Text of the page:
After giving a lecture in Toronto years ago, Chicago author Harry Mark Petrakis was standing with wife Diana Petrakis when they were approached by one of the event’s organizers.
“You were the noted writer,” the organizer told Harry, “but now that you’re leaving, we’ll be missing Diana more.”
“That’s the kind of warmth she had,” Harry Mark Petrakis said of his wife of 73 years, warmth that imbued many of the female characters in his dozens of award-winning, best-selling novels and short stories.
“Nothing pretentious, a sweetness,” the author said. “There were always parts of her in the stories. My characters were parts of her.”
Diana Petrakis died of natural causes at home in Chesterton, Indiana, on Christmas Day at age 96.
She was born Diana Perparos, into an expansive extended Greek-American family in Hyde Park, where she attended services at the Greek Orthodox Church of Saints Constantine.
That’s where the author’s father, the Rev. Mark Petrakis, served as rector. It’s also where, according to family lore, a 10-year-old Diana pointed out Harry Mark across the pews to her sister and declared, “That’s the boy I’m going to marry.”
“We were children who grew up together,” the 95-year-old author said, and when they reconnected as teenagers, the spark was immediate.
“When she inhaled in one room, I exhaled in another,” he said.
They were wed in 1945, and while Harry Mark bounced around numerous odd jobs while trying to fashion a writing career in his free time, Diana took the lead raising their three sons.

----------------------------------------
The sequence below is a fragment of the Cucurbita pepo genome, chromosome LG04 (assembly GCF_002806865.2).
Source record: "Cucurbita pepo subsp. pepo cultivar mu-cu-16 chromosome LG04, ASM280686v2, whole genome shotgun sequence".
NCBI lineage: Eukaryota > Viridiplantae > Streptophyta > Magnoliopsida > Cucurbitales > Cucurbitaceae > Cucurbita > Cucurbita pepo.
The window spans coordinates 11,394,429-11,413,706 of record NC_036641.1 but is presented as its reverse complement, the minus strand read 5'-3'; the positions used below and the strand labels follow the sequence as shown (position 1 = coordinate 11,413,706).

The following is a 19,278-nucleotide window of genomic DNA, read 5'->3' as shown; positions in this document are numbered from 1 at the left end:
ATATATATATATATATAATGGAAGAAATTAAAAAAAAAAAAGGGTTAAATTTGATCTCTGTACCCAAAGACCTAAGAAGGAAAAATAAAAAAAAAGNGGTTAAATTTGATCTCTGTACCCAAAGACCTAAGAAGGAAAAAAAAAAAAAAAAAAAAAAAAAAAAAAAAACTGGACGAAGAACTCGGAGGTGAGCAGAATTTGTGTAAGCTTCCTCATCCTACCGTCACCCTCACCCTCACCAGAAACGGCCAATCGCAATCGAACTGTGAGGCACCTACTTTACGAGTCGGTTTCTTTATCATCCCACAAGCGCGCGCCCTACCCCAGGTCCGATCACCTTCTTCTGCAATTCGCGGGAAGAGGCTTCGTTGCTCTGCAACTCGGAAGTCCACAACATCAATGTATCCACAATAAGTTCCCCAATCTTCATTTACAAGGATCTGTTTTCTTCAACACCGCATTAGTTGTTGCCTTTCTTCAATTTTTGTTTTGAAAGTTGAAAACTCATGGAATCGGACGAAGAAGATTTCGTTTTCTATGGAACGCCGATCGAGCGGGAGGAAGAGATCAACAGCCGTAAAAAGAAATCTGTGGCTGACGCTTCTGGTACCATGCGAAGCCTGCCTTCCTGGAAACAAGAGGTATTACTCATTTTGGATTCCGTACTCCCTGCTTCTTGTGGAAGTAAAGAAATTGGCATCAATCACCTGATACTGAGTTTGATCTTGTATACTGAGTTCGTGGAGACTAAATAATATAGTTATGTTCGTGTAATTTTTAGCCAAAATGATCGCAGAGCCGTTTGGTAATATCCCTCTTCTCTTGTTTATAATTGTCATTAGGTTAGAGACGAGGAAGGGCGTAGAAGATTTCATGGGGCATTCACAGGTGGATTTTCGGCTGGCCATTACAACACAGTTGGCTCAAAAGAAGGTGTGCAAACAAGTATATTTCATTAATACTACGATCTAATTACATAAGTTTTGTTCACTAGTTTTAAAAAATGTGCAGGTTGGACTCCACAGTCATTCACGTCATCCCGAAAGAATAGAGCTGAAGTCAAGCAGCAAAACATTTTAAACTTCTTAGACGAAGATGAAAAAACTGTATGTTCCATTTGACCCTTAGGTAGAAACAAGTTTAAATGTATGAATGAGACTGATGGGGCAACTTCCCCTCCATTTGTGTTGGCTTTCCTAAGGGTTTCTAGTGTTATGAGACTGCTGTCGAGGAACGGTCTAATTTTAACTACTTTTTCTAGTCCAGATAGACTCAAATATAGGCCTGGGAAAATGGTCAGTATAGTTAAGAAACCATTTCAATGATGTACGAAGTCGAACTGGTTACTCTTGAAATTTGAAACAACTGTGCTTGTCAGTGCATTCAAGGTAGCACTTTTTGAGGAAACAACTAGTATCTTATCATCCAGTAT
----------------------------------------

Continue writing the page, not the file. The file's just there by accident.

“Through the tumultuous and erratic course of my writing journey, Diana looked after our family. In times of stress, she was our comfort,” he wrote earlier this year, to mark their 73rd anniversary. “I remain convinced that without her love and the way she held our family together, I would not have written a single story or book.”
Diana was an avid reader herself of numerous short-story writers, including Gladys Schmitt and William Faulkner. Besides sometimes working as a clerk and at secretarial jobs to supplement the family income, her literary eye also helped serve as the “sh– detector” that one of her favorite authors, Ernest Hemingway, famously said was the most essential gift a writer could have.
“Diana had that ability with me. She knew me well enough to recognize when I began to put on a little pretentiousness.”
By the time his career took off, with two novels being nominated for National Book Awards — and after packing the family up to briefly move to Hollywood to turn his book “A Dream of Kings” into a movie — the couple eventually settled in Chesterton with a home overlooking Lake Michigan. It was the site of numerous holiday family gatherings — and the best place to get her famous baklava.
“Her generosity, lovely smile, and infectious laughter could be guaranteed to light up a room,” her son Mark said in an email.
In addition to her husband and son Mark, Petrakis is survived by sons John and Dean; grandchildren Alexis, Lucas and Adriana; great-granddaughter Mariana; and numerous nieces, nephews, great-nieces and great-nephews.
A memorial service is scheduled from 4 p.m. to 9 p.m. Wednesday, with a Trisagion Service at 6:30 p.m. at Palos-Gaidas Funeral Home, 11028 Southwest Highway in Palos Hills. A church service will be held at 1 p.m. on Thursday at Saints Constantine and Helen Greek Orthodox Church, 11025 S. Roberts Road in Palos Hills, followed by a 2:30 p.m. reception at Louie’s Chophouse, 4642 W. 103rd St. in Oak Lawn.
In lieu of flowers, the family suggests donations be made in Diana Petrakis’ name to the National Hellenic Museum.
• Harry Mark Petrakis: Reflecting on a bully in later years
• Greeks’ triumphs, tragedies drive author Harry Mark Petrakis
• Cherished memories of libraries as repositories of knowledge
• Opinion: An audacious leap in pursuit of a dream